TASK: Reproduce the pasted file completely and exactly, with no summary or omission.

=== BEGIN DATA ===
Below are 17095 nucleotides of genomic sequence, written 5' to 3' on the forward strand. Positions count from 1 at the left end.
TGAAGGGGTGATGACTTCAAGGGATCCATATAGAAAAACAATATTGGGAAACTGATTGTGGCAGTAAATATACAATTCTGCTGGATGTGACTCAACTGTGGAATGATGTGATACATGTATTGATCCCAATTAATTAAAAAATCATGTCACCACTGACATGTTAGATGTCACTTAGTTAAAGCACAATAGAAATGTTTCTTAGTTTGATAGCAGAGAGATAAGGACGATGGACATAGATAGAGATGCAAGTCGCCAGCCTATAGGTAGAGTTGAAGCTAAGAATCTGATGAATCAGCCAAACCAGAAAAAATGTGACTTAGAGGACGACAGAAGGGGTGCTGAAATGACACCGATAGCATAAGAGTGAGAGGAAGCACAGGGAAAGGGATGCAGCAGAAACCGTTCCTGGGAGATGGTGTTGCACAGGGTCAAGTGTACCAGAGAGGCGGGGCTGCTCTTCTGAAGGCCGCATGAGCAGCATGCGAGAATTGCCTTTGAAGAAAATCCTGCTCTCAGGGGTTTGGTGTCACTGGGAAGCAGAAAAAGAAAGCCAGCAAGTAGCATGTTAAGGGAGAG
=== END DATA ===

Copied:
Below are 17095 nucleotides of genomic sequence, written 5' to 3' on the forward strand. Positions count from 1 at the left end.
TGAAGGGGTGATGACTTCAAGGGATCCATATAGAAAAACAATATTGGGAAACTGATTGTGGCAGTAAATATACAATTCTGCTGGATGTGACTCAACTGTGGAATGATGTGATACATGTATTGATCCCAATTAATTAAAAAATCATGTCACCACTGACATGTTAGATGTCACTTAGTTAAAGCACAATAGAAATGTTTCTTAGTTTGATAGCAGAGAGATAAGGACGATGGACATAGATAGAGATGCAAGTCGCCAGCCTATAGGTAGAGTTGAAGCTAAGAATCTGATGAATCAGCCAAACCAGAAAAAATGTGACTTAGAGGACGACAGAAGGGGTGCTGAAATGACACCGATAGCATAAGAGTGAGAGGAAGCACAGGGAAAGGGATGCAGCAGAAACCGTTCCTGGGAGATGGTGTTGCACAGGGTCAAGTGTACCAGAGAGGCGGGGCTGCTCTTCTGAAGGCCGCATGAGCAGCATGCGAGAATTGCCTTTGAAGAAAATCCTGCTCTCAGGGGTTTGGTGTCACTGGGAAGCAGAAAAAGAAAGCCAGCAAGTAGCATGTTAAGGGAGAG